- The Washington Times - Monday, October 15, 2001

The school board of Frederick County, Md., will soon consider two applications for charter schools, which would create the state's first publicly funded but independently operated schools outside Baltimore.
A third application is expected from KIPP Academy, which has a school in the District, say sources familiar with the matter in the county.
Meanwhile, the Montgomery County school board is scheduled to vote Oct. 23 on an application for the Jaime Escalante Public Charter School, which has been rejected for the past two years. Schools Superintendent Jerry D. Weast has recommended the board again reject the application.
Montgomery and Frederick counties are the only school districts in the state that have voted to accept charter proposals.
Maryland is one of the 14 states that do not have laws on charter schools. Legislation for charter schools has failed in the state legislature for the past several years. Maryland has only a few experimental charters in Baltimore.
The District and Virginia have charter-school laws.
Charter-school advocates in Frederick County said they aim to open new schools by next year because the school board has been supportive.
The board voted unanimously to adopt a charter-school policy last year, said Leslie Mansfield, a county parent and an applicant for one of the two charter schools. Mrs. Mansfield also heads the Center for Charter Schools in Frederick County, organized by several parents.
The group's proposed school is tentatively named Frederick United Montessori Charter School and initially will cater to students in kindergarten through fourth grade, growing to eighth grade over several years.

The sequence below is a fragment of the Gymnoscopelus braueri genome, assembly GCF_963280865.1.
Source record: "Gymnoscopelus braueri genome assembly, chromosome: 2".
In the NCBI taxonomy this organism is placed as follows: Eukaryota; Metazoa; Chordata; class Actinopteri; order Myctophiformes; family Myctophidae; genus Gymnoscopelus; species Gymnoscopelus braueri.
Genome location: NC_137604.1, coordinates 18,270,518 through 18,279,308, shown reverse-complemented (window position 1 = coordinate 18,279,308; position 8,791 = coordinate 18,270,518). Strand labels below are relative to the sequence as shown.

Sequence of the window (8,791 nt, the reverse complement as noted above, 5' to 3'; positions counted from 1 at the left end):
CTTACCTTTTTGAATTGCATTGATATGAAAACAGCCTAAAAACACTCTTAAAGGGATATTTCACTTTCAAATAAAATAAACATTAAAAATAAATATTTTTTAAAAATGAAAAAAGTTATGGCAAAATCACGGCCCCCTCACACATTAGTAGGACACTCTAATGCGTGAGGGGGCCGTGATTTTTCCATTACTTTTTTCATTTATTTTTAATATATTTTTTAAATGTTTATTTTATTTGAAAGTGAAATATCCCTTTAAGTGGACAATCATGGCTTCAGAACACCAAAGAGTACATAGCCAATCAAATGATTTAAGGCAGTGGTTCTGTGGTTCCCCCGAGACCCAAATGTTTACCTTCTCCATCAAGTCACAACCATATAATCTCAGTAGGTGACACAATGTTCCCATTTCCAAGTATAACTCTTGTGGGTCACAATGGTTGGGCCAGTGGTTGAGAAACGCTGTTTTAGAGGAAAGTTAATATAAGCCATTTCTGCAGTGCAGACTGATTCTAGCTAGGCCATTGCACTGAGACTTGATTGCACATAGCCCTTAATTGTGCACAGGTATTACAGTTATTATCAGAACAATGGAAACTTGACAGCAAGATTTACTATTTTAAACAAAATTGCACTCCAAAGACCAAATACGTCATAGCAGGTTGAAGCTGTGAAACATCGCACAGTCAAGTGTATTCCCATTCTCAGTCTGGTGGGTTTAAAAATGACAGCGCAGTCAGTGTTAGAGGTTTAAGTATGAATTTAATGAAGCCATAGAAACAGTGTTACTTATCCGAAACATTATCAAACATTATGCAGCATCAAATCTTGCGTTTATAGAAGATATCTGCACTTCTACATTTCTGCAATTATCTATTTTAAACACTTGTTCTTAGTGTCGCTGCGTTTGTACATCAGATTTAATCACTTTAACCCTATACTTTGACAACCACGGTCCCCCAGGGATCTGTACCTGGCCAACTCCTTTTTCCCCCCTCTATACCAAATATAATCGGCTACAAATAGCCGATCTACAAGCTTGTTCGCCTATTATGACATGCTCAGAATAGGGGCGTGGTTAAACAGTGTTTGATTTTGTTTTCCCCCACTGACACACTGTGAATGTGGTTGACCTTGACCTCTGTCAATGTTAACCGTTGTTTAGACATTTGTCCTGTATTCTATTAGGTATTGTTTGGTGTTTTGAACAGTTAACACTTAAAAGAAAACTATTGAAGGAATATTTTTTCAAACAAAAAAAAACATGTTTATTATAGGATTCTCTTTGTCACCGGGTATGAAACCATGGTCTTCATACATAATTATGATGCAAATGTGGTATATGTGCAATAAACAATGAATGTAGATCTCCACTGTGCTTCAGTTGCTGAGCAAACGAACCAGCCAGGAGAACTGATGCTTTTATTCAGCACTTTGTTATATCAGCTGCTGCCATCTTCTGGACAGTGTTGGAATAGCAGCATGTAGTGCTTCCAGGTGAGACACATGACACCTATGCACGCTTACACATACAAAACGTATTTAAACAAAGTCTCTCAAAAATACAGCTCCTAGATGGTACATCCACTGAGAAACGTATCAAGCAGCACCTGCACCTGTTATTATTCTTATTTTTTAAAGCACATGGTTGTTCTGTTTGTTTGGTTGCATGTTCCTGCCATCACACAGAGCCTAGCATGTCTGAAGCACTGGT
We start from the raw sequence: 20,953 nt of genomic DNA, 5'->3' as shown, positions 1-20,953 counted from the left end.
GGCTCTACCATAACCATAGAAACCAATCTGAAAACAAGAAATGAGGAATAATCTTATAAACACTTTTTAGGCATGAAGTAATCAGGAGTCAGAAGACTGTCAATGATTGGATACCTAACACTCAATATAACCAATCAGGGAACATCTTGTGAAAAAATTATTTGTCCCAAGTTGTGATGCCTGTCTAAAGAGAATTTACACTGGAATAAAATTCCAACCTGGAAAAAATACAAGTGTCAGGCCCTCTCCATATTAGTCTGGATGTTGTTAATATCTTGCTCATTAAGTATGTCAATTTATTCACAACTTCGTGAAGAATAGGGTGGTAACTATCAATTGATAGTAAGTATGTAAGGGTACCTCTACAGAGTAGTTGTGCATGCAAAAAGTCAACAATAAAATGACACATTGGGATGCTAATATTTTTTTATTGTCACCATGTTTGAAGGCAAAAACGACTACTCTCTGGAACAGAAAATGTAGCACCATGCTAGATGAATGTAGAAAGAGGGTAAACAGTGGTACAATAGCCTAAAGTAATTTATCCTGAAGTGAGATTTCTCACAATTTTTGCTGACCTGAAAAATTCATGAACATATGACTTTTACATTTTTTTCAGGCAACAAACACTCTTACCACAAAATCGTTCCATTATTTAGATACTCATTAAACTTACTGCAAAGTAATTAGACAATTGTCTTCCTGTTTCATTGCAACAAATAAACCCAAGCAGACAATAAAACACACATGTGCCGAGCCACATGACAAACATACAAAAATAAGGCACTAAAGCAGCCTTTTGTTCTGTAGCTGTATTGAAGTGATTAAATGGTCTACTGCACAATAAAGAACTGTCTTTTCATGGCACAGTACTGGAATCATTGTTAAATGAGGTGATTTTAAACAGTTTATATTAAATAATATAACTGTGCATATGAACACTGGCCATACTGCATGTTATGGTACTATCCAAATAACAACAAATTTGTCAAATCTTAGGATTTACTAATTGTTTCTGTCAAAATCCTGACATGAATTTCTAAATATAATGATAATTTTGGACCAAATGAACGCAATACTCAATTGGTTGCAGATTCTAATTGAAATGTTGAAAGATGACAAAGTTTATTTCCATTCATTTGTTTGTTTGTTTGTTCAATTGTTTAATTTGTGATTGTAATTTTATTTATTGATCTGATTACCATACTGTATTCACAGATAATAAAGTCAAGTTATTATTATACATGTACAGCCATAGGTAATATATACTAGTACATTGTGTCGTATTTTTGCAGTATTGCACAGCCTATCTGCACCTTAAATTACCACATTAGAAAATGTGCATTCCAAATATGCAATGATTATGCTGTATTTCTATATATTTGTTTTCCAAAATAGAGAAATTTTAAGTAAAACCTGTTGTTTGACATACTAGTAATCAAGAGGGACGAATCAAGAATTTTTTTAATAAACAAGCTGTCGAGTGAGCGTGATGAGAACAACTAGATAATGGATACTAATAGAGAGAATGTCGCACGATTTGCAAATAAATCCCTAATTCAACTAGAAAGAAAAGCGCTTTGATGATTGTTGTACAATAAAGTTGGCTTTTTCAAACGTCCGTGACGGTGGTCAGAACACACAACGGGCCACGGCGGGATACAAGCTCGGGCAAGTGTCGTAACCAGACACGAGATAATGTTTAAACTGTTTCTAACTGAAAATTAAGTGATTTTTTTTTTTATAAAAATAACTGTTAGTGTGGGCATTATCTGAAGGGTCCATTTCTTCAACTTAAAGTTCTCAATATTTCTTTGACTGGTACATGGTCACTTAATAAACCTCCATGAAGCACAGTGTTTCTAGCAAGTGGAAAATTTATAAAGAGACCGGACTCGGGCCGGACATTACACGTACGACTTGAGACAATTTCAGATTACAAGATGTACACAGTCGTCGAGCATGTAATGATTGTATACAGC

The Montessori program's grouping of children in a multi-age setting could benefit younger children, Mrs. Mansfield said.
"It allows older children to be role models," she said, adding that the program also helps children develop self-motivation and independence.
Some parents are supporting the school. "I would rather my children go to a school where the learning environment speaks more to a child," said Julie Tebbeuth, adding that she believes the Montessori program could sharpen her children's social skills.
The other application is for Bronson Alcott Public Charter School, which features a program geared toward individual learning styles.
"The cliche about a public school is, it is like a cookie cutter," said Michael Cain, one of the applicants for the school and a veteran educator in the county. "Each school is designed to instruct the majority of children and works well for 60 percent of the children, but it leaves about 40 percent out."
Through their school, he said, they could demonstrate that alternative techniques of teaching could be used successfully. "We would also like to watch them spread to public schools," Mr. Cain said.
Both schools say they will keep class sizes low about 15 students for each teacher and will develop unique curricula and programs for teacher development.
Proposals for both schools are being written and will go before the school board by the end of this month or the beginning of next month.


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